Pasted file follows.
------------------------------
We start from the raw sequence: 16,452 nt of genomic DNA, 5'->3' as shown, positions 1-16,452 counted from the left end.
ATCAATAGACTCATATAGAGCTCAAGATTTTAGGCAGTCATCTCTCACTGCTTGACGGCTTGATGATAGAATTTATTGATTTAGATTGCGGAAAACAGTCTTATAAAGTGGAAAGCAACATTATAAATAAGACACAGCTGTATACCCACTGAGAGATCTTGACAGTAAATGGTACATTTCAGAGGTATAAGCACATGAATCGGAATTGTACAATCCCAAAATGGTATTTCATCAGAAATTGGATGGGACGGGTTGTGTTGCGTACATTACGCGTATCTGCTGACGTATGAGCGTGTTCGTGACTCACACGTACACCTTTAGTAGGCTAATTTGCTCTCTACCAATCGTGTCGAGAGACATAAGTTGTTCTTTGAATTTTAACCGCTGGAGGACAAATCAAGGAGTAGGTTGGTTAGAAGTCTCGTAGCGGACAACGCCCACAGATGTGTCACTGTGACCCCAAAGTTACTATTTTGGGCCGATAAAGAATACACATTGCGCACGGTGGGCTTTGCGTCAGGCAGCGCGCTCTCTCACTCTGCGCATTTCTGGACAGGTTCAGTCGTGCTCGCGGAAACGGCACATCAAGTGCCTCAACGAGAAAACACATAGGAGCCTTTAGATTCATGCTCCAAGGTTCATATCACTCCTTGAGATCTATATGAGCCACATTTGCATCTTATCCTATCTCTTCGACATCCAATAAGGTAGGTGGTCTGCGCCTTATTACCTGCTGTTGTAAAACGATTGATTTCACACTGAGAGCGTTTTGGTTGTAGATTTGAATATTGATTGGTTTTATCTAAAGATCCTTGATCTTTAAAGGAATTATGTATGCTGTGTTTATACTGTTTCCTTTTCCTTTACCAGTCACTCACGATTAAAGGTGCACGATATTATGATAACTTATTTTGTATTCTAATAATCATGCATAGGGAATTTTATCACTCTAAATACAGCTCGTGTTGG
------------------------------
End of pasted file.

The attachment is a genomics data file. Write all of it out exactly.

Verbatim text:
We start from the raw sequence: 16,452 nt of genomic DNA, 5'->3' as shown, positions 1-16,452 counted from the left end.
ATCAATAGACTCATATAGAGCTCAAGATTTTAGGCAGTCATCTCTCACTGCTTGACGGCTTGATGATAGAATTTATTGATTTAGATTGCGGAAAACAGTCTTATAAAGTGGAAAGCAACATTATAAATAAGACACAGCTGTATACCCACTGAGAGATCTTGACAGTAAATGGTACATTTCAGAGGTATAAGCACATGAATCGGAATTGTACAATCCCAAAATGGTATTTCATCAGAAATTGGATGGGACGGGTTGTGTTGCGTACATTACGCGTATCTGCTGACGTATGAGCGTGTTCGTGACTCACACGTACACCTTTAGTAGGCTAATTTGCTCTCTACCAATCGTGTCGAGAGACATAAGTTGTTCTTTGAATTTTAACCGCTGGAGGACAAATCAAGGAGTAGGTTGGTTAGAAGTCTCGTAGCGGACAACGCCCACAGATGTGTCACTGTGACCCCAAAGTTACTATTTTGGGCCGATAAAGAATACACATTGCGCACGGTGGGCTTTGCGTCAGGCAGCGCGCTCTCTCACTCTGCGCATTTCTGGACAGGTTCAGTCGTGCTCGCGGAAACGGCACATCAAGTGCCTCAACGAGAAAACACATAGGAGCCTTTAGATTCATGCTCCAAGGTTCATATCACTCCTTGAGATCTATATGAGCCACATTTGCATCTTATCCTATCTCTTCGACATCCAATAAGGTAGGTGGTCTGCGCCTTATTACCTGCTGTTGTAAAACGATTGATTTCACACTGAGAGCGTTTTGGTTGTAGATTTGAATATTGATTGGTTTTATCTAAAGATCCTTGATCTTTAAAGGAATTATGTATGCTGTGTTTATACTGTTTCCTTTTCCTTTACCAGTCACTCACGATTAAAGGTGCACGATATTATGATAACTTATTTTGTATTCTAATAATCATGCATAGGGAATTTTATCACTCTAAATACAGCTCGTGTTGG